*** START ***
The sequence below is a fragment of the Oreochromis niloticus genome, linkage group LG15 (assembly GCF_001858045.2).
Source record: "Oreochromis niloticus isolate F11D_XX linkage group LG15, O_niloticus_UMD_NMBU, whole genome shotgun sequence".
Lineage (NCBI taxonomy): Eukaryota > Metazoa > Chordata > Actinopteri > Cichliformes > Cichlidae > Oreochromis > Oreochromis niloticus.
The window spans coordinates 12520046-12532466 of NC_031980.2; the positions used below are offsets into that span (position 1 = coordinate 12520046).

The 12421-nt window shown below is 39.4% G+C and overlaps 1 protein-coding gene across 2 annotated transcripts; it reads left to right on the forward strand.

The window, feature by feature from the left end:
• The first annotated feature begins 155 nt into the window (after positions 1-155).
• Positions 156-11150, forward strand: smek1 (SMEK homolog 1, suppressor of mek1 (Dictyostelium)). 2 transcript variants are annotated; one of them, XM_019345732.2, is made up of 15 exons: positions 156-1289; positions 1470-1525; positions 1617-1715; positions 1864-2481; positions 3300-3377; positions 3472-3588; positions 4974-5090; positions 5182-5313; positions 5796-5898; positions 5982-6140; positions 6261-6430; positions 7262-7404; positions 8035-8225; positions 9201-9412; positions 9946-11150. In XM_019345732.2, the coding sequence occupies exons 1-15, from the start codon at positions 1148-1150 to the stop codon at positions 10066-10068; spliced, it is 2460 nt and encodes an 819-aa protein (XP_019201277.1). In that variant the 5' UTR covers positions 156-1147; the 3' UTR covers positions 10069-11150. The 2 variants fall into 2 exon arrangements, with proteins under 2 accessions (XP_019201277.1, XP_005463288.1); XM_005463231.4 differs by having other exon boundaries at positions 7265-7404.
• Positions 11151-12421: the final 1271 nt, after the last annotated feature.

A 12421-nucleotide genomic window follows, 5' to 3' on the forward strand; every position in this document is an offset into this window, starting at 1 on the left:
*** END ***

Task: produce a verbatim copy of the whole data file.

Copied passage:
The sequence below is a fragment of the Oreochromis niloticus genome, linkage group LG15 (assembly GCF_001858045.2).
Source record: "Oreochromis niloticus isolate F11D_XX linkage group LG15, O_niloticus_UMD_NMBU, whole genome shotgun sequence".
Lineage (NCBI taxonomy): Eukaryota > Metazoa > Chordata > Actinopteri > Cichliformes > Cichlidae > Oreochromis > Oreochromis niloticus.
The window spans coordinates 12520046-12532466 of NC_031980.2; the positions used below are offsets into that span (position 1 = coordinate 12520046).

The 12421-nt window shown below is 39.4% G+C and overlaps 1 protein-coding gene across 2 annotated transcripts; it reads left to right on the forward strand.

The window, feature by feature from the left end:
• The first annotated feature begins 155 nt into the window (after positions 1-155).
• Positions 156-11150, forward strand: smek1 (SMEK homolog 1, suppressor of mek1 (Dictyostelium)). 2 transcript variants are annotated; one of them, XM_019345732.2, is made up of 15 exons: positions 156-1289; positions 1470-1525; positions 1617-1715; positions 1864-2481; positions 3300-3377; positions 3472-3588; positions 4974-5090; positions 5182-5313; positions 5796-5898; positions 5982-6140; positions 6261-6430; positions 7262-7404; positions 8035-8225; positions 9201-9412; positions 9946-11150. In XM_019345732.2, the coding sequence occupies exons 1-15, from the start codon at positions 1148-1150 to the stop codon at positions 10066-10068; spliced, it is 2460 nt and encodes an 819-aa protein (XP_019201277.1). In that variant the 5' UTR covers positions 156-1147; the 3' UTR covers positions 10069-11150. The 2 variants fall into 2 exon arrangements, with proteins under 2 accessions (XP_019201277.1, XP_005463288.1); XM_005463231.4 differs by having other exon boundaries at positions 7265-7404.
• Positions 11151-12421: the final 1271 nt, after the last annotated feature.

A 12421-nucleotide genomic window follows, 5' to 3' on the forward strand; every position in this document is an offset into this window, starting at 1 on the left: